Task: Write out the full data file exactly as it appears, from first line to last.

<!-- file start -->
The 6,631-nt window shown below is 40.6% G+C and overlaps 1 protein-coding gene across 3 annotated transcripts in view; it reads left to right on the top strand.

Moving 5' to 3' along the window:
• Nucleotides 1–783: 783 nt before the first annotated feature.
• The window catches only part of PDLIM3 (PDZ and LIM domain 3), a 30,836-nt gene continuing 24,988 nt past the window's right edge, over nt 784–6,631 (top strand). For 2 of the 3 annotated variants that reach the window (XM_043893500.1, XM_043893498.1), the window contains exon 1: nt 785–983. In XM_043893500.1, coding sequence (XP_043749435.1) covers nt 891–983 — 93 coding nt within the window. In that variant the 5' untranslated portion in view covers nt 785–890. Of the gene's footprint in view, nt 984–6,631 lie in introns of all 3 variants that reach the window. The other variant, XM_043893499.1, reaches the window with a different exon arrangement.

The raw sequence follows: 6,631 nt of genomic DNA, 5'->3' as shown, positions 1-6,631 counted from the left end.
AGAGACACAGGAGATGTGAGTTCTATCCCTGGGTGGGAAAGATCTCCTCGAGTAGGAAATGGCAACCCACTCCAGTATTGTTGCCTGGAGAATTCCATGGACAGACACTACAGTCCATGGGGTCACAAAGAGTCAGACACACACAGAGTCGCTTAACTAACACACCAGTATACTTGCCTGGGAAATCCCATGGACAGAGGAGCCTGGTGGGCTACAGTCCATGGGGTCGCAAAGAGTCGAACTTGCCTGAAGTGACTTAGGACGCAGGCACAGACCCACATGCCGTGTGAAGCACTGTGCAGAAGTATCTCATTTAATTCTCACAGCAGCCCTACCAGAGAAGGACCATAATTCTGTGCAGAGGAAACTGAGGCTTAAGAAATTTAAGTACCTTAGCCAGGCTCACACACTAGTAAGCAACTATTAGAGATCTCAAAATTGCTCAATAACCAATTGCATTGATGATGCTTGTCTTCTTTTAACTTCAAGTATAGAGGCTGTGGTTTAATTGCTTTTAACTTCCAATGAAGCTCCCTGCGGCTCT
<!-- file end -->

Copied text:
The 6,631-nt window shown below is 40.6% G+C and overlaps 1 protein-coding gene across 3 annotated transcripts in view; it reads left to right on the top strand.

Moving 5' to 3' along the window:
• Nucleotides 1–783: 783 nt before the first annotated feature.
• The window catches only part of PDLIM3 (PDZ and LIM domain 3), a 30,836-nt gene continuing 24,988 nt past the window's right edge, over nt 784–6,631 (top strand). For 2 of the 3 annotated variants that reach the window (XM_043893500.1, XM_043893498.1), the window contains exon 1: nt 785–983. In XM_043893500.1, coding sequence (XP_043749435.1) covers nt 891–983 — 93 coding nt within the window. In that variant the 5' untranslated portion in view covers nt 785–890. Of the gene's footprint in view, nt 984–6,631 lie in introns of all 3 variants that reach the window. The other variant, XM_043893499.1, reaches the window with a different exon arrangement.

The raw sequence follows: 6,631 nt of genomic DNA, 5'->3' as shown, positions 1-6,631 counted from the left end.
AGAGACACAGGAGATGTGAGTTCTATCCCTGGGTGGGAAAGATCTCCTCGAGTAGGAAATGGCAACCCACTCCAGTATTGTTGCCTGGAGAATTCCATGGACAGACACTACAGTCCATGGGGTCACAAAGAGTCAGACACACACAGAGTCGCTTAACTAACACACCAGTATACTTGCCTGGGAAATCCCATGGACAGAGGAGCCTGGTGGGCTACAGTCCATGGGGTCGCAAAGAGTCGAACTTGCCTGAAGTGACTTAGGACGCAGGCACAGACCCACATGCCGTGTGAAGCACTGTGCAGAAGTATCTCATTTAATTCTCACAGCAGCCCTACCAGAGAAGGACCATAATTCTGTGCAGAGGAAACTGAGGCTTAAGAAATTTAAGTACCTTAGCCAGGCTCACACACTAGTAAGCAACTATTAGAGATCTCAAAATTGCTCAATAACCAATTGCATTGATGATGCTTGTCTTCTTTTAACTTCAAGTATAGAGGCTGTGGTTTAATTGCTTTTAACTTCCAATGAAGCTCCCTGCGGCTCT